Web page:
Despite some brash and not insignificant opposition, California’s Nancy Pelosi is returning to her previous role as speaker of the House.
She will preside over a chamber that is 77 percent male and a Democratic Caucus that is 62 percent male.
When the Democratic Caucus held their leadership election on Nov. 28, Pelosi won the nomination on a 203 to 32 vote, falling 15 votes shy of the 218 she would later need to win the speakership with all members voting.
When a vote was taken on the House floor on Jan. 3, she won by a vote of 220 to 192, with 15 Democrats voting for someone else or voting “present.” The close vote illustrated, once again, Pelosi’s skill in coalition-building and counting votes, but also that some Democrats – particularly new members and those in swing districts – are dissatisfied with her as the party’s standard bearer.
As a political scientist who focuses on gender and party discipline in the House of Representatives, I have studied Pelosi’s leadership and how she was able to hold it for so long.
It’s important to realize that Pelosi’s battle to win over wavering Democrats didn’t begin in November 2018. Rather, it stretches back to when she was first elected to leadership in 2001. Her ongoing ability to rally members of her own party illustrates why she has been among the most successful U.S. House speakers. It also suggests her leadership will help Democrats in Congress as they negotiate with President Trump and Senate Republicans, even if Pelosi remains unpopular in some Democratic members’ districts.
Rising to Power
Pelosi’s rise to power and leadership are characterized by her intense partisanship, fundraising prowess and coalition-building within her own party.
Elected to the House in 1987, she won her first leadership race as party whip in October of 2001, defeating Steny Hoyer of Maryland by a vote of 118 to 95. As minority leader, Pelosi established a reputation as a pragmatist who enforced party discipline, counted votes, built coalitions – and raised enormous sums of money for her colleagues.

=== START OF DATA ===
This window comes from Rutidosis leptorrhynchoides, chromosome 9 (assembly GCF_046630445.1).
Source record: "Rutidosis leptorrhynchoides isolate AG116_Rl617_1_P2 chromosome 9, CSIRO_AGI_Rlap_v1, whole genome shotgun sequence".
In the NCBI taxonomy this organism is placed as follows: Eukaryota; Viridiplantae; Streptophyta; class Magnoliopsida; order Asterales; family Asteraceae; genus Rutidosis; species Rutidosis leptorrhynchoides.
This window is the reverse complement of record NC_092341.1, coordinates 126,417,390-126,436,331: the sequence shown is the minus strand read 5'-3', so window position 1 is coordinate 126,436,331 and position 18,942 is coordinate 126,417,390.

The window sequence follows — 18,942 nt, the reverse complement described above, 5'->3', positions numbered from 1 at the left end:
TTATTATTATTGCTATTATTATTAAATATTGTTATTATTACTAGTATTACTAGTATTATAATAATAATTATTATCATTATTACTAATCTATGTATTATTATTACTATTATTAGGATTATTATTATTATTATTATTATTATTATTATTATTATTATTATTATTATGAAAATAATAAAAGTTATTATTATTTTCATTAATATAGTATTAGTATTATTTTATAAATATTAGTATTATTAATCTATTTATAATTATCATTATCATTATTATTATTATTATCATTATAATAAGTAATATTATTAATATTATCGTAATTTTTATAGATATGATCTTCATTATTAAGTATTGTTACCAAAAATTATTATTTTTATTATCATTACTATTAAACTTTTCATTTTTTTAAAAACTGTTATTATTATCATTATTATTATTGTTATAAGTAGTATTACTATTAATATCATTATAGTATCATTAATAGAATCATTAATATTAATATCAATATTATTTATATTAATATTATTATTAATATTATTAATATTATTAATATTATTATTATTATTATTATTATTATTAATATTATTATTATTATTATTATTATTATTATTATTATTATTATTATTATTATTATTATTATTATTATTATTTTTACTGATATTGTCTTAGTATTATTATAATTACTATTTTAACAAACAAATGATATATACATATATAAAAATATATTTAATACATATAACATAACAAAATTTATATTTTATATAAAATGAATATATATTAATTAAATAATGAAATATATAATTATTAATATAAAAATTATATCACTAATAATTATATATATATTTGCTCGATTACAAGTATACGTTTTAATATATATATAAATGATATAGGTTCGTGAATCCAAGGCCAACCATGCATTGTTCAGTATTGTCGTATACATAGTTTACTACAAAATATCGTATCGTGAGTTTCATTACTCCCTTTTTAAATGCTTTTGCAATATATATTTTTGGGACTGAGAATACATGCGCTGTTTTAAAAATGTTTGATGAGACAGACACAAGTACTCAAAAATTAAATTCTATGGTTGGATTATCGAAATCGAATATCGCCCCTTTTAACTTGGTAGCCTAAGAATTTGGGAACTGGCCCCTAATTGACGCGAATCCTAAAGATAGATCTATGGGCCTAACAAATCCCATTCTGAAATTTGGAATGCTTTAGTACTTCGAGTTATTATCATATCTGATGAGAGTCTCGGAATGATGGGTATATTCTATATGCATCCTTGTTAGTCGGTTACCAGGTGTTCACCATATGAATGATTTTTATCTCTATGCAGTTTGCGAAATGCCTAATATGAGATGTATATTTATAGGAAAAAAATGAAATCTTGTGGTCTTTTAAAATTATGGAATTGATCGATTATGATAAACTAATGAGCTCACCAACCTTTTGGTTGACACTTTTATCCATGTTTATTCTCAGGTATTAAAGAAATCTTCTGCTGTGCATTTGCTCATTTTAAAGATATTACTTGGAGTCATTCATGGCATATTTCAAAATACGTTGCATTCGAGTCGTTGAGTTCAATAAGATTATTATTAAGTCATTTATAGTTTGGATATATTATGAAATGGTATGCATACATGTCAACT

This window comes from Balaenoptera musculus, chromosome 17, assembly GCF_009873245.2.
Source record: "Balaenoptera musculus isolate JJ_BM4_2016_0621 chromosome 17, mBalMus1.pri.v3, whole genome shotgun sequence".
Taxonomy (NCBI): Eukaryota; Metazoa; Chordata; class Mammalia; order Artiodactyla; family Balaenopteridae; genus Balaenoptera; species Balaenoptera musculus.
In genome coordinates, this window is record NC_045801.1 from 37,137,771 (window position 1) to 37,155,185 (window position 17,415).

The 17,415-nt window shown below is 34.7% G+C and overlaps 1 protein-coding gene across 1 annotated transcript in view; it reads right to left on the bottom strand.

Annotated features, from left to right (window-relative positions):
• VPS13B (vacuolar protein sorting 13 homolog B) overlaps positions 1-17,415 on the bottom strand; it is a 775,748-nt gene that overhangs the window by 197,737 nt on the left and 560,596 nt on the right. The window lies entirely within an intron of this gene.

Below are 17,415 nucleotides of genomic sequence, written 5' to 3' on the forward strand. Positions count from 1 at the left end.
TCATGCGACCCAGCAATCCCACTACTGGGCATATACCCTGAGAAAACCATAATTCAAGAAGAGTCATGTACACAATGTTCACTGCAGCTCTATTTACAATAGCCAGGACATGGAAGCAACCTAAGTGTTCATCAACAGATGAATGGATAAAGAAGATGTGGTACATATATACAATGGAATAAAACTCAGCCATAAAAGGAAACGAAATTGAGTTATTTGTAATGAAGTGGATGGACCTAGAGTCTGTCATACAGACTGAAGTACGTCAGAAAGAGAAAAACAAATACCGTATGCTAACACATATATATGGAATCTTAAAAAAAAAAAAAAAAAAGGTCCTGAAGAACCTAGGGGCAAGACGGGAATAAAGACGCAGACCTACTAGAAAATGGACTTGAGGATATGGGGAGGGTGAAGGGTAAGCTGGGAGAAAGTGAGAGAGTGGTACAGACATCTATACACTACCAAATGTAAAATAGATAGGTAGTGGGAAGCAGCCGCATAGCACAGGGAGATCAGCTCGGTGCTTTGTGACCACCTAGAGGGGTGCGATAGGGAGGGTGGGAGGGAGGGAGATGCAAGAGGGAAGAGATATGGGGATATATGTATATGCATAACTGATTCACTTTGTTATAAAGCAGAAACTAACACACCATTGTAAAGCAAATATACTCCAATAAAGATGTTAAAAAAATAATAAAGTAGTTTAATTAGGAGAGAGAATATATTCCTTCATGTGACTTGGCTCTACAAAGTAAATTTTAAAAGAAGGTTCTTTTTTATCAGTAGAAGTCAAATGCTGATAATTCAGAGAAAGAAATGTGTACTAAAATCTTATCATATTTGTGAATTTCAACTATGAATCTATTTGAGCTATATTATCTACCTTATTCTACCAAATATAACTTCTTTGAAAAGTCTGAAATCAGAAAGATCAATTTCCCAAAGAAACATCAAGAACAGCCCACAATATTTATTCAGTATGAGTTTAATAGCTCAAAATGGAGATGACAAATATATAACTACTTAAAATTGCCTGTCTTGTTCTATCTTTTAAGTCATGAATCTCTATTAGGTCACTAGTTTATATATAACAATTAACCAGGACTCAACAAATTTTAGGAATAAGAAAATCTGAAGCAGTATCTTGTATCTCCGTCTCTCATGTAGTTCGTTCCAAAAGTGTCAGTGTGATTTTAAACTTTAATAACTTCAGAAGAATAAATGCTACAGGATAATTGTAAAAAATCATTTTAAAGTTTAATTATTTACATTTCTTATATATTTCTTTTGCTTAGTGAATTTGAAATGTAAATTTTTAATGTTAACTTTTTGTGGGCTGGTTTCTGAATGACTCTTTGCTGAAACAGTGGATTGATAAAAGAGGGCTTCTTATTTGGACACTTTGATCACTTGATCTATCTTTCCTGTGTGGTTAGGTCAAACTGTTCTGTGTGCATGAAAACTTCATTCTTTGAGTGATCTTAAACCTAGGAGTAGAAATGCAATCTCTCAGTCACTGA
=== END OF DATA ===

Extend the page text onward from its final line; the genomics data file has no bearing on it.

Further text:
Fast forward to the 2006 elections – halfway through the second term of Republican President George W. Bush. Democrats gained 30 seats and majority party control. Taking the gavel at the start of the 110th Congress, Pelosi became the first female speaker of the House, presiding over an 84 percent male chamber.
Serving as speaker from 2007 to 2010, Pelosi benefited from – and expanded – the centralization of party leaders’ power that occurred during the previous 12 years of GOP control of the House.
As she stepped into the leadership role in 2007, Pelosi had more tools and prerogatives than her immediate Democratic predecessors, Tip O’Neill, Jim Wright and Tom Foley. That’s because under Republican speakers Newt Gingrich and Dennis Hastert, the shift of power away from committee chairs to party leaders – a change that had been taking place since the Democratic reforms of the 1970s – picked up speed. For example, Republicans instituted six-year term limits on committee chairs in 1995 and made clear that seniority was only one of many factors that a party leadership-led steering committee considered when selecting committee chairs.
During her first two terms as Speaker, Pelosi maximized her influence, setting the legislative agenda, pursuing partisan policy initiatives and fundraising for her colleagues. As I argue in my book on party discipline, Democratic committee chairs, grateful to return to the majority, were willing to cede power to her and other party leaders.
For the most part, Pelosi worked hard to build consensus within her party and shut Republicans out of the process. She frequently met with freshmen and more moderate and conservative Democrats to find common ground on the party agenda.
Under her leadership, House Democrats voted on average with the majority of their caucus 92 percent of the time in 2007 and 2008, setting a record for party cohesion. Pelosi routinely challenged President Bush and congressional Republicans, particularly on issues related to the war in Iraq.
A Different Challenge
When Obama was first elected in 2008, the Democrats gained unified party control of the White House and both chambers of Congress. Pelosi had a new challenge: building coalitions to pass the president’s ambitious agenda items – like health care and financial regulatory reform – rather than the easier job of simply attacking a Republican president’s proposals.
Pelosi’s role in the passage of the Affordable Care Act can hardly be overstated.